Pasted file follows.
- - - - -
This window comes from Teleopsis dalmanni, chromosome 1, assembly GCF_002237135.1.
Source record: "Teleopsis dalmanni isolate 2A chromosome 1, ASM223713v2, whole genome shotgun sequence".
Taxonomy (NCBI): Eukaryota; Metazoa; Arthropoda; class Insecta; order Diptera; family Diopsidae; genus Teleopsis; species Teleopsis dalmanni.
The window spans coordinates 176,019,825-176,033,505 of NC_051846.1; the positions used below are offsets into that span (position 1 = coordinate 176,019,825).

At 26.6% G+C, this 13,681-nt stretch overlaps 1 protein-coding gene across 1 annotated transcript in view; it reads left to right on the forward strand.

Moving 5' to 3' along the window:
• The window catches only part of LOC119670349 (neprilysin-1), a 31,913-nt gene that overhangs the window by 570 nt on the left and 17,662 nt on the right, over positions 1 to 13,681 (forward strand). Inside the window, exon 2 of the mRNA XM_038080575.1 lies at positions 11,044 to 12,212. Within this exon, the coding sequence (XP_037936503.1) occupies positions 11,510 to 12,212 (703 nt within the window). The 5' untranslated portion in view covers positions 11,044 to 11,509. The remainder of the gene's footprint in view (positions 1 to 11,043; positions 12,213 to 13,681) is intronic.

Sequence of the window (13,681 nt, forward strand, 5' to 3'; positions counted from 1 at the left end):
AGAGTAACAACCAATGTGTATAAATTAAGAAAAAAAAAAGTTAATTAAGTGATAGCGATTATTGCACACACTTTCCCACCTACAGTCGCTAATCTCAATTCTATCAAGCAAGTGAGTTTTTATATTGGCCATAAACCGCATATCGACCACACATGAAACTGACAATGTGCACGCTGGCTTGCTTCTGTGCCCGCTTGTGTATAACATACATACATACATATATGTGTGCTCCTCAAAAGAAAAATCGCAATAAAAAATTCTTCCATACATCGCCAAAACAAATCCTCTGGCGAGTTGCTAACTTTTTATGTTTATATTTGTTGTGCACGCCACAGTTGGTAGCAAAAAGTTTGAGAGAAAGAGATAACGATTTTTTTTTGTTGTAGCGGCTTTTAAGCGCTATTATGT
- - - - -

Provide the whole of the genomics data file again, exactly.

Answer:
This window comes from Teleopsis dalmanni, chromosome 1, assembly GCF_002237135.1.
Source record: "Teleopsis dalmanni isolate 2A chromosome 1, ASM223713v2, whole genome shotgun sequence".
Taxonomy (NCBI): Eukaryota; Metazoa; Arthropoda; class Insecta; order Diptera; family Diopsidae; genus Teleopsis; species Teleopsis dalmanni.
The window spans coordinates 176,019,825-176,033,505 of NC_051846.1; the positions used below are offsets into that span (position 1 = coordinate 176,019,825).

At 26.6% G+C, this 13,681-nt stretch overlaps 1 protein-coding gene across 1 annotated transcript in view; it reads left to right on the forward strand.

Moving 5' to 3' along the window:
• The window catches only part of LOC119670349 (neprilysin-1), a 31,913-nt gene that overhangs the window by 570 nt on the left and 17,662 nt on the right, over positions 1 to 13,681 (forward strand). Inside the window, exon 2 of the mRNA XM_038080575.1 lies at positions 11,044 to 12,212. Within this exon, the coding sequence (XP_037936503.1) occupies positions 11,510 to 12,212 (703 nt within the window). The 5' untranslated portion in view covers positions 11,044 to 11,509. The remainder of the gene's footprint in view (positions 1 to 11,043; positions 12,213 to 13,681) is intronic.

Sequence of the window (13,681 nt, forward strand, 5' to 3'; positions counted from 1 at the left end):
AGAGTAACAACCAATGTGTATAAATTAAGAAAAAAAAAAGTTAATTAAGTGATAGCGATTATTGCACACACTTTCCCACCTACAGTCGCTAATCTCAATTCTATCAAGCAAGTGAGTTTTTATATTGGCCATAAACCGCATATCGACCACACATGAAACTGACAATGTGCACGCTGGCTTGCTTCTGTGCCCGCTTGTGTATAACATACATACATACATATATGTGTGCTCCTCAAAAGAAAAATCGCAATAAAAAATTCTTCCATACATCGCCAAAACAAATCCTCTGGCGAGTTGCTAACTTTTTATGTTTATATTTGTTGTGCACGCCACAGTTGGTAGCAAAAAGTTTGAGAGAAAGAGATAACGATTTTTTTTTGTTGTAGCGGCTTTTAAGCGCTATTATGT